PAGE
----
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Page 67





XV

THE RACE IS RUN


Christine and I continued to date. When thoughts of my fragile mortality intruded into my psyche, I was able to think of her, and overcome my self-destructive impulses. Instead of attempting to gamble away my life with behavior that was bound to catch up with me and kill me before cystic fibrosis could, I took care of my health. I knew that I couldnít afford to make my life a non-stop whirlwind of late nights and excessive drinking. I wanted to hang around for as long as possible, and I wanted to spend that time with Christine. She was the motivation I needed to live beyond just the day; to make plans for the future, and to improve myself to become a better man.

She opened up her heart to me and accepted me as I was; my braggadocio, my eccentricities, my love for her, and my eventually fatal disease. Only a courageous soul would take that tragic burden on and live day to day- hoping for the best and enjoying each moment as it came. Yet, she embraced me- and when I proposed to her on bent knee, she accepted the ringÖand even the marriage proposal.

Shortly after Christineís June graduation we were married at the home of local timber magnate who attended the same church as we. The home was large enough to hold the wedding indoors, but as fortune would have it, the day was beautiful- which is an iffy proposition even during the summer in coastal Washington state. Christine was radiant in her wedding gown, and I looked pretty damn sharp in my black tuxedo as we exchanged our vows.

My father and mother were in attendance, and, of course my grandparents and a variety of our acquaintances from church. A few of my close friends showed up, also. Shawn Mrowiec was my best man, dressed in a Tuxedo for the second time since he exchanged vows with his wife, Mary. Max, and his wife Shannon showed up right after the vows were exchanged; but I was easily able to forgive him since, though I had introduced the two of them, I skipped their wedding altogether. Though Max doesnít drink, he managed to find a bottle of sparkling cider, which he promptly uncorked and began carrying around with him- taking swigs whenever he felt a thirst coming on. I considered this a classic example of Max.

As a symbol of my love and respect for Christine we held off on having sex until after we were married. It was the ultimate test of discipline for me, but I felt that strongly for her, that it was a small sacrifice to demonstrate my noble intentions. ÖAnd, I have to admit, she was worth the wait.

Though I had been working regularly at a cabinet makers shop, in which my grandfather owned part interest, my funds were fairly limited. My health didnít allow me to work as regularly as I liked, and though I wore a dust mask when working, sometimes the particles would still get to me and Iíd have to take a little time off while my lungs recuperated. It was a far cry from the easy money of bartending, when big tips would roll in from big drunks, - or drug dealing where the profit margin was huge and the customers plentiful. I didnít mind doing honest work, but I realized that eventually I was going to have to get entrepreneurial in order to have a job with enough flexibility to accommodate my bouts of sickness with cystic fibrosis.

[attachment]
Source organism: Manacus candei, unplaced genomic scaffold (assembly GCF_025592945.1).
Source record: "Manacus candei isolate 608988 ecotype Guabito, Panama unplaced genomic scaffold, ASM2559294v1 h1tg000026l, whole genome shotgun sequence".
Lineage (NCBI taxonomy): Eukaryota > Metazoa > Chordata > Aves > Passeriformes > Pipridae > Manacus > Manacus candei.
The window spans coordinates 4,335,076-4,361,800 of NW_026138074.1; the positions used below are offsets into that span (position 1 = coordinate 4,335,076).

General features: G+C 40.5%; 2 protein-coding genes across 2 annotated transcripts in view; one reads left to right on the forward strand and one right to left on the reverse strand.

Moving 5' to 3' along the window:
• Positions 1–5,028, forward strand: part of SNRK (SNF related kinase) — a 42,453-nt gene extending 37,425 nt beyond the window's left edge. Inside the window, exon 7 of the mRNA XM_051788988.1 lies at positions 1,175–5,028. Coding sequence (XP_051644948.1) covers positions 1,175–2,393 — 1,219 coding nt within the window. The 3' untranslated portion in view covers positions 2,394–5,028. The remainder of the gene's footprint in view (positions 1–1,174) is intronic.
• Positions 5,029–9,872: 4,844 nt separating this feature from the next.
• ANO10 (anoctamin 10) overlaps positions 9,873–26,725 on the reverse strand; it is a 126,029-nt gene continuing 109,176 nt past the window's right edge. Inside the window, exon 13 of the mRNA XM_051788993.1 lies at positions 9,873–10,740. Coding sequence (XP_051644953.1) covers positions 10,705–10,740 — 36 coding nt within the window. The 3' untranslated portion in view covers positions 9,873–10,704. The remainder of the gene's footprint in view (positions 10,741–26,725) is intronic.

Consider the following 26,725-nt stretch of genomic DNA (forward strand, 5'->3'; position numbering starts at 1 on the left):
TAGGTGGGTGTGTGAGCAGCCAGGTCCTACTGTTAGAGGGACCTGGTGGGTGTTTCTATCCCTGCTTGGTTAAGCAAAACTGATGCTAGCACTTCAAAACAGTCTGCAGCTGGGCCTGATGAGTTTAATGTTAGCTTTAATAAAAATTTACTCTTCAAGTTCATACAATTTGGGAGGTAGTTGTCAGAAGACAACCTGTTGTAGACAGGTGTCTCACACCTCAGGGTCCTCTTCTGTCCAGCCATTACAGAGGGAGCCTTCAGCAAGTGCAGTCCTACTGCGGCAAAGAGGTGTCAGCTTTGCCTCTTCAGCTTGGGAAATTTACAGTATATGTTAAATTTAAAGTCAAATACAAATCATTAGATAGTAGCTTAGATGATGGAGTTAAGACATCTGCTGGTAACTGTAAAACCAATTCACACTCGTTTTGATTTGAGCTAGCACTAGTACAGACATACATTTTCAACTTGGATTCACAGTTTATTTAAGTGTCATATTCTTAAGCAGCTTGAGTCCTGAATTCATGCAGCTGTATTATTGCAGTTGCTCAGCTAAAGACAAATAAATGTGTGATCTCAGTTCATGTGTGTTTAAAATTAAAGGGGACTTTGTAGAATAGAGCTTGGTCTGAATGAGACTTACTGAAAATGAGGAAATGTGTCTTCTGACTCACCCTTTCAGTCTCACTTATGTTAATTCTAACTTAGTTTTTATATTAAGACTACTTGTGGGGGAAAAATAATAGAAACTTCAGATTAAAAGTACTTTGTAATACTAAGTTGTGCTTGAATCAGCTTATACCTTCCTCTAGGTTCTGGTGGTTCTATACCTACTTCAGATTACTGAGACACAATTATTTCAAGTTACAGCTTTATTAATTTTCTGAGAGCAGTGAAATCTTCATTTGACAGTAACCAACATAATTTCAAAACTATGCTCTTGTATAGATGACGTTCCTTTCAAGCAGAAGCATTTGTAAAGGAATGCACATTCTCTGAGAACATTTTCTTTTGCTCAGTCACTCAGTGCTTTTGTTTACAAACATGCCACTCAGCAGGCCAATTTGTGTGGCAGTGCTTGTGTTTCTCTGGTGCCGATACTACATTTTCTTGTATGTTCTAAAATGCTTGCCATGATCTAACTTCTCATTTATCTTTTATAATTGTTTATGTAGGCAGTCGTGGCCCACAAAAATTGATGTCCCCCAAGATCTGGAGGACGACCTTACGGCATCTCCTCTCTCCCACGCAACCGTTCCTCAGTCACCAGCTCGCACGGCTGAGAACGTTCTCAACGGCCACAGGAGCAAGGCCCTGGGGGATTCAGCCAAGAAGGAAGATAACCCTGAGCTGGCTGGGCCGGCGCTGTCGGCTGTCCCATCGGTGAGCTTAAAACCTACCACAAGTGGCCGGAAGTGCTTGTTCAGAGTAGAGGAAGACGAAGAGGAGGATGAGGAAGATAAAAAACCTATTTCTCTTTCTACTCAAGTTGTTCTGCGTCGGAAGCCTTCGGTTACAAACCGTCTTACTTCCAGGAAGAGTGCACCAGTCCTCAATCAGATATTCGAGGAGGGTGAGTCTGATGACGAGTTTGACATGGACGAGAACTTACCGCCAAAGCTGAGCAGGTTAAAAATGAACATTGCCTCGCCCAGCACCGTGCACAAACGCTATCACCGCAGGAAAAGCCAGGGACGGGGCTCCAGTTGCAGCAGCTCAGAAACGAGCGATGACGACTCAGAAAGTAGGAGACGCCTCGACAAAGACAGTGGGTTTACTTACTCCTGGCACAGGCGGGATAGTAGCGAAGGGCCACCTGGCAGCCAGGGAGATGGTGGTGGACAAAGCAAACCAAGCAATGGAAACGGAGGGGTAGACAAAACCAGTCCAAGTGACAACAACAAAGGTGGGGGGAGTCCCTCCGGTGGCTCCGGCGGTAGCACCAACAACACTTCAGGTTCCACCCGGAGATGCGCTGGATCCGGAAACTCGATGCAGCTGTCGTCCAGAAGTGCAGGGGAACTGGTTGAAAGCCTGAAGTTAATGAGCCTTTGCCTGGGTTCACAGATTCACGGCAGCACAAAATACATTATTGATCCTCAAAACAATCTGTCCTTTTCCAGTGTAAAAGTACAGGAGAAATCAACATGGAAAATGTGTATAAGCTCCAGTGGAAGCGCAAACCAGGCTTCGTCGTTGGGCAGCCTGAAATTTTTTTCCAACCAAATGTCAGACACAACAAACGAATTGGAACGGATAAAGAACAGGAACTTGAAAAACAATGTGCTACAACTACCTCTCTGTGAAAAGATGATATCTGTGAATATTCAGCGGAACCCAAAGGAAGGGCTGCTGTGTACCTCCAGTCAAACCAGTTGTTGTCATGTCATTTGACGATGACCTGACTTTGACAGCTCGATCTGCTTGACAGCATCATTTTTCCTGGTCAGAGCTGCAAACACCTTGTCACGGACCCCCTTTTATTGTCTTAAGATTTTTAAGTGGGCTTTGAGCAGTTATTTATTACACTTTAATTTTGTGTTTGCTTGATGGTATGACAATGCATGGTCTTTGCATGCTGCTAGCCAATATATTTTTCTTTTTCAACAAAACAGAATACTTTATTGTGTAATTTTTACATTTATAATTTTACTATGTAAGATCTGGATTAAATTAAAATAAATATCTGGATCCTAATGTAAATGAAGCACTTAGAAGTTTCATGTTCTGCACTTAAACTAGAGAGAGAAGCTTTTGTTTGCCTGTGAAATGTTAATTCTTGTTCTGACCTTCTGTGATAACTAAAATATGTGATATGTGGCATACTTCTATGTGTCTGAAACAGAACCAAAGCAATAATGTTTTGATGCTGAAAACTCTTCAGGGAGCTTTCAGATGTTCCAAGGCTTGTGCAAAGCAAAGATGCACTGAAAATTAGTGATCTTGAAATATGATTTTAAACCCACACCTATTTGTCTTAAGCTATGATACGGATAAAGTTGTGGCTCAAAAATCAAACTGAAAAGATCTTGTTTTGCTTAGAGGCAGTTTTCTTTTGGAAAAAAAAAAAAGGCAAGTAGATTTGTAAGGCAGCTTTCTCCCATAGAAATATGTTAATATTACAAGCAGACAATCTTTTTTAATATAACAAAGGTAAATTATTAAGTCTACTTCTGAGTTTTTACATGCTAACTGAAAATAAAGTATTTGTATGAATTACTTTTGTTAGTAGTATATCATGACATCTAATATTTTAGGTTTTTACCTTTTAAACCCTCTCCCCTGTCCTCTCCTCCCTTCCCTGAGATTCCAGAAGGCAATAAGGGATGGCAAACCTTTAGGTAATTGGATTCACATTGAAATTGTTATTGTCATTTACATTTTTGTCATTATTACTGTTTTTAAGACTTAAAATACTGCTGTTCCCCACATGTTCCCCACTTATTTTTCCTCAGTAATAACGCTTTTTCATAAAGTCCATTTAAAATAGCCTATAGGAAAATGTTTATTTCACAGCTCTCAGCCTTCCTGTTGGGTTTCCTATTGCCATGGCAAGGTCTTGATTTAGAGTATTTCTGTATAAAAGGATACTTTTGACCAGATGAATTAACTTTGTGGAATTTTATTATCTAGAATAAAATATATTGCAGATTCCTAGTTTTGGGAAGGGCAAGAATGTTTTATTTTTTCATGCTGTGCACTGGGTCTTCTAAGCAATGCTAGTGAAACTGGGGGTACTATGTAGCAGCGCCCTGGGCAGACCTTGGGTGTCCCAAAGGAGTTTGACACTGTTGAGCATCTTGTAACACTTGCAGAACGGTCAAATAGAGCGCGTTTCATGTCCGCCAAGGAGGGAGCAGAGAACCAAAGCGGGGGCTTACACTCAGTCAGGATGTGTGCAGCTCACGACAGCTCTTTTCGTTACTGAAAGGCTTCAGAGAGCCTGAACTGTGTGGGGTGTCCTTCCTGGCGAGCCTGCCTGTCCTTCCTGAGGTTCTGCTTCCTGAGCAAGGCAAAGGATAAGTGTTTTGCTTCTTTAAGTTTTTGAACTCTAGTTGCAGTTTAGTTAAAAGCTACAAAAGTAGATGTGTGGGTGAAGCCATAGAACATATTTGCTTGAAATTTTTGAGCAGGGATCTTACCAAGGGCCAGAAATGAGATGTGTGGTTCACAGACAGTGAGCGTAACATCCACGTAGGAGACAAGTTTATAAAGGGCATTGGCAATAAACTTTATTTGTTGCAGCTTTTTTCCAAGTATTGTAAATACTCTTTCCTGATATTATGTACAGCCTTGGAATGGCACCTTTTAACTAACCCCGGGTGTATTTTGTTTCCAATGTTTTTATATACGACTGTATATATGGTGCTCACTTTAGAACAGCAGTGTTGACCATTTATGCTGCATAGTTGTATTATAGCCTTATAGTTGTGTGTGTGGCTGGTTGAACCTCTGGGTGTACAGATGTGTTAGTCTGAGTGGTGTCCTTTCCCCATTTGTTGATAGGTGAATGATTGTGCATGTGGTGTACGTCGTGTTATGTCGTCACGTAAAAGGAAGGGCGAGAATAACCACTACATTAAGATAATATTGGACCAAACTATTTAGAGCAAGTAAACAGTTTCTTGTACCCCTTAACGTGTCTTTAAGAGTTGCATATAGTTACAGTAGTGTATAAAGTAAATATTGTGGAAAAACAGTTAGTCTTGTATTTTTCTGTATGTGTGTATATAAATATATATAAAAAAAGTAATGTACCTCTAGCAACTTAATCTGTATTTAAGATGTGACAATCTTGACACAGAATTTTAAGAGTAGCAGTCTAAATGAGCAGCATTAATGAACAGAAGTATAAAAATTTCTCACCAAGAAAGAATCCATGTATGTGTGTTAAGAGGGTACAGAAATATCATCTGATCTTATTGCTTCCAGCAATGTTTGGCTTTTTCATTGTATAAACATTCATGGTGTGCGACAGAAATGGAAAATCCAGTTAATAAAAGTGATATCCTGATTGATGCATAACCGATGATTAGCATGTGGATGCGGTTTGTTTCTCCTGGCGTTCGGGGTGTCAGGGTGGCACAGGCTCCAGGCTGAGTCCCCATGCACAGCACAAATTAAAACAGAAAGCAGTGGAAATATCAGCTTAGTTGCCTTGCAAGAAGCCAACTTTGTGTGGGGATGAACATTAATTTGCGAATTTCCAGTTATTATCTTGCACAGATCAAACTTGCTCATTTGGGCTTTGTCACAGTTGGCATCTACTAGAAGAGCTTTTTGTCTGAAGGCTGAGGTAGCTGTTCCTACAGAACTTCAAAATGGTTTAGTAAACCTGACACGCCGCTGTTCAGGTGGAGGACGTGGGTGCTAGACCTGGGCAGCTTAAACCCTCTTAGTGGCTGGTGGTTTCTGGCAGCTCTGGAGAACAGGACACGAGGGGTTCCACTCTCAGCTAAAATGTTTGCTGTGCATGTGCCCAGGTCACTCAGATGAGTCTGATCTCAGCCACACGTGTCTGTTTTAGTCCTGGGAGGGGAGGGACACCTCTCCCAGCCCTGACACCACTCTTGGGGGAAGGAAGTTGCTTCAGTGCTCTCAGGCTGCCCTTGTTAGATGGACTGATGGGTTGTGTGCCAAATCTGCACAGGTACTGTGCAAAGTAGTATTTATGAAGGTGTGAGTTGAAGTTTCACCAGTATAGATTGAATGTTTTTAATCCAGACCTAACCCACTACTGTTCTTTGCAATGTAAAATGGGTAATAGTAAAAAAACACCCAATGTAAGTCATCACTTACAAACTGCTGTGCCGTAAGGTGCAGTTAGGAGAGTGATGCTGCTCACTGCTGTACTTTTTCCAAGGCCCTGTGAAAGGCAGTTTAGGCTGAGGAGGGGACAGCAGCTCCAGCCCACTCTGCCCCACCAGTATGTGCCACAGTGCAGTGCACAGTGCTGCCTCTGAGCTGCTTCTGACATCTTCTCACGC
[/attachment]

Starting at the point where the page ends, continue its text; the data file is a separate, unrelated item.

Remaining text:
To take the pressure off me, my grandfather offered to retrofit the barn and build part of it into an apartment for Christine and I. Using some of the funds I won from my surprise beating outside the grocery store, we built a small double level apartment, where Christine and I lived. This gave us a place large enough for the two of us to comfortably live, that was paid for. I didnít have to come up with a monthly rent, just enough for us to cover food, utilities, and entertainment.

Christineís creative impulses couldnít be contained and she contracted for several jobs painting murals, and worked part time keeping the books at a small internet provider based out of Smokey Point. The proprietors of the shop were basically teenage computer geniuses, who knew little else- and needed someone with organizational abilities to keep things running while they took care of the hardware and software.

Really, these were the happiest days of my, often times, miserable existence. I was satisfied with my life; I was in love; and I was making plans for my future. I lived in a state of blissful shock; shock because I couldnít believe that my life had worked out into such a happy state. It was a state that I wished could last forever, I enjoyed it while it lasted, but it was to prove all too finite.

My entrepreneurial adventure came shortly after Christine and I were married. She tolerated and even played some of the tactical miniature and role playing games that I had enjoyed for years. I set up an account with Games Workshop, one of the leading manufacturers of gaming miniatures and began soliciting orders from acquaintances who enjoyed gaming and probably would be spending some money on miniatures anyway. My hook was that I would give thirty percent off the suggested retail prices.

I set up a small rack of gaming paraphernalia in the entry to my apartment, but mostly I pre-sold my orders, so I didnít have to invest a lot of money in stock. I rapidly began to build up a clientele of hardcore gamers that were happy to get thirty percent more bang for their buck in an expensive hobby. Enough money was coming in to ease the monthly financial crunch and keep us from dipping into savings. Though my company was just fledgling, I could see my customer base building to the point where I was going to be able to make a good living. Unfortunately, I became a victim of my own success.

Local retail stores caught wind of what I was doing and


 
     
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